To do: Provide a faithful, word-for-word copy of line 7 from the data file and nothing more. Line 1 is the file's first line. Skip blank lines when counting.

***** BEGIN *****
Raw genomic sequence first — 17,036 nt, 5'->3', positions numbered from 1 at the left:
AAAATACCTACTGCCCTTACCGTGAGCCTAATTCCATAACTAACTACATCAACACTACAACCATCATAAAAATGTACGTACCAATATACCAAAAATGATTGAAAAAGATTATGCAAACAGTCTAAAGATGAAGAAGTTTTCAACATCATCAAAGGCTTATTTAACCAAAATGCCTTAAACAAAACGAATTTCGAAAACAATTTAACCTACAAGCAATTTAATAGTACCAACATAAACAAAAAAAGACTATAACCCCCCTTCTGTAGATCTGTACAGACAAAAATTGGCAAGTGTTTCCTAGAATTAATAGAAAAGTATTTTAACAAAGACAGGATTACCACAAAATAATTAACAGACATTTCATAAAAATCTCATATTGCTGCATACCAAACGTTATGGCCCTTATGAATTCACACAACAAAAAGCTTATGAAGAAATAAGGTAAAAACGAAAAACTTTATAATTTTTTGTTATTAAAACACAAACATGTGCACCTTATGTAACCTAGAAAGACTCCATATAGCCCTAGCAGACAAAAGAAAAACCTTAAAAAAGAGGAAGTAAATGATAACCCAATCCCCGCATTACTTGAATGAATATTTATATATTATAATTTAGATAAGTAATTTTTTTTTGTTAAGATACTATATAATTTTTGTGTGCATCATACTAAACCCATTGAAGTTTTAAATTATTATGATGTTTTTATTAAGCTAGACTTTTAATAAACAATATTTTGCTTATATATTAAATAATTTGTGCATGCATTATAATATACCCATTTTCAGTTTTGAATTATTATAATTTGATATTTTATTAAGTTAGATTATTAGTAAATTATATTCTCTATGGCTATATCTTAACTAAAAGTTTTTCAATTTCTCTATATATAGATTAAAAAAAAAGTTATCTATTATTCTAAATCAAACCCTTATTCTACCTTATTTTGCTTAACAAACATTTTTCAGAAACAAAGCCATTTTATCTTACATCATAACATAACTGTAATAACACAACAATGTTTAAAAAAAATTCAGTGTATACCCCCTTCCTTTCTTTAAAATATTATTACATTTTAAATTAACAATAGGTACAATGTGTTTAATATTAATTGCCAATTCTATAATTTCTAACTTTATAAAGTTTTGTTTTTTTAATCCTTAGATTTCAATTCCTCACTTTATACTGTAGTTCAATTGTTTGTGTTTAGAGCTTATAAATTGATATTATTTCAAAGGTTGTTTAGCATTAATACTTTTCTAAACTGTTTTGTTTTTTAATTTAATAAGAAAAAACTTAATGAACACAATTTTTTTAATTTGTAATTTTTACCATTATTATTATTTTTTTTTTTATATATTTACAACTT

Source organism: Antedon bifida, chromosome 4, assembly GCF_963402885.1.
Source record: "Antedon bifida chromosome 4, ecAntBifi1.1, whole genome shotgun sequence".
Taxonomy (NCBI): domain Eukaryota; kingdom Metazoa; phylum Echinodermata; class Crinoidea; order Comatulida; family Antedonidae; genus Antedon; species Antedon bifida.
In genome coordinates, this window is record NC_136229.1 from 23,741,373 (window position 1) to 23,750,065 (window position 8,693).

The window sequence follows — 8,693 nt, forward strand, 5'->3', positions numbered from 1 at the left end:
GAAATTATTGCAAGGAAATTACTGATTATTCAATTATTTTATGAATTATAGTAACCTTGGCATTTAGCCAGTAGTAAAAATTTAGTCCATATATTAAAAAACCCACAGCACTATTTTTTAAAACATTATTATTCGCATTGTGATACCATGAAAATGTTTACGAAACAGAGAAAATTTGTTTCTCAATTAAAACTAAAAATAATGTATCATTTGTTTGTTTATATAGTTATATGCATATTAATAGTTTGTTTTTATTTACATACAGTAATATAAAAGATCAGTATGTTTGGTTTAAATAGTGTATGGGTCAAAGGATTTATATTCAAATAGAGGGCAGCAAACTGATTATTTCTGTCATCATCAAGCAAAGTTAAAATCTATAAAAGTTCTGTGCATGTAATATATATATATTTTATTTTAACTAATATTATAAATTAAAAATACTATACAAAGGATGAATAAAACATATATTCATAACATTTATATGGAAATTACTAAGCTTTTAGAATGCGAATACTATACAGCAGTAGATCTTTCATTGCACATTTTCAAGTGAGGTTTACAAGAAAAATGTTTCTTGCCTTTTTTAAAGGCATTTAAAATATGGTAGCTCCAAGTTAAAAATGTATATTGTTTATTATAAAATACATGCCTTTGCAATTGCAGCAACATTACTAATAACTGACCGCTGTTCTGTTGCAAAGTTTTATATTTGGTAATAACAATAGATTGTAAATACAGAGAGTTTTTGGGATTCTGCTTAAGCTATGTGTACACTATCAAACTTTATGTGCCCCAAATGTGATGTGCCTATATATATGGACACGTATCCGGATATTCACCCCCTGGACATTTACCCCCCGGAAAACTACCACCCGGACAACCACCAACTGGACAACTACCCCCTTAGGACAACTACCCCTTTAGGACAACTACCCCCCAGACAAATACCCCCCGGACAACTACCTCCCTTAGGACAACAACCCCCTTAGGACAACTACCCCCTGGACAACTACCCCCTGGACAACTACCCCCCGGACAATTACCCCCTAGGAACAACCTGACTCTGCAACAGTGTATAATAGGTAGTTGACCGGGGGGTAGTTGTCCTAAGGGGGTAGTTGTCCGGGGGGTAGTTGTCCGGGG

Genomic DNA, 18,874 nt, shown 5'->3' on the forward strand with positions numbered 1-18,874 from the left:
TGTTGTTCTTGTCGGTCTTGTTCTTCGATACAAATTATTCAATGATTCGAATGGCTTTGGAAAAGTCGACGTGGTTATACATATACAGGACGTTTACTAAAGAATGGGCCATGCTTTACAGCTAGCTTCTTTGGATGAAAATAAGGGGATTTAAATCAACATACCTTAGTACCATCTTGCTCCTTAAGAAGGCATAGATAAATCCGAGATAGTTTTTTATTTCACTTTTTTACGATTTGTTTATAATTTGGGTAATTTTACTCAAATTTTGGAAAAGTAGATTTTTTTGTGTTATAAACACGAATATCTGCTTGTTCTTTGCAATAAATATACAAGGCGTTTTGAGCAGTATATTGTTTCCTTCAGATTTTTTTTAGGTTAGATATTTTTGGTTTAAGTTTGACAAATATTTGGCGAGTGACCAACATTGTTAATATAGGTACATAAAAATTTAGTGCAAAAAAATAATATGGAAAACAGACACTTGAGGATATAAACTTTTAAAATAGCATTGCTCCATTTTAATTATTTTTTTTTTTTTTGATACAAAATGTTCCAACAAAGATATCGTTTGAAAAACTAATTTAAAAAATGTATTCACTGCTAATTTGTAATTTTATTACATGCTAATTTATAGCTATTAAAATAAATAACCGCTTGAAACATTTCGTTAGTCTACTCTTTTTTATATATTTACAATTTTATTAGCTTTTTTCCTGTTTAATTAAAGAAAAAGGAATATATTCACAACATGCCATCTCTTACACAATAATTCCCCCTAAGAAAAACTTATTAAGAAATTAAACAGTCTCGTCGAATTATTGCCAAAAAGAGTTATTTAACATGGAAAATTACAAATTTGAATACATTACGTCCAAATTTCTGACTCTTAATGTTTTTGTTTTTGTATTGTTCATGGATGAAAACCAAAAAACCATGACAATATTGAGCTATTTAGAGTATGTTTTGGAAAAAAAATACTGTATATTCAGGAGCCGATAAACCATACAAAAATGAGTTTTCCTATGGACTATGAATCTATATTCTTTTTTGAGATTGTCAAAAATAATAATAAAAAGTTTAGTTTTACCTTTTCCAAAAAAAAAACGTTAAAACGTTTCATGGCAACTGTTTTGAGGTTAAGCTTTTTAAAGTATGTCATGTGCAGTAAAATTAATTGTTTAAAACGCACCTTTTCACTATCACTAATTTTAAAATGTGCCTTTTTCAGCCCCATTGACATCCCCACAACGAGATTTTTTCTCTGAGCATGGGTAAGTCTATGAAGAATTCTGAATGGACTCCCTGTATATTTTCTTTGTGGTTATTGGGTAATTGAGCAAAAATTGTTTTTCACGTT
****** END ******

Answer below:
The window sequence follows — 8,693 nt, forward strand, 5'->3', positions numbered from 1 at the left end: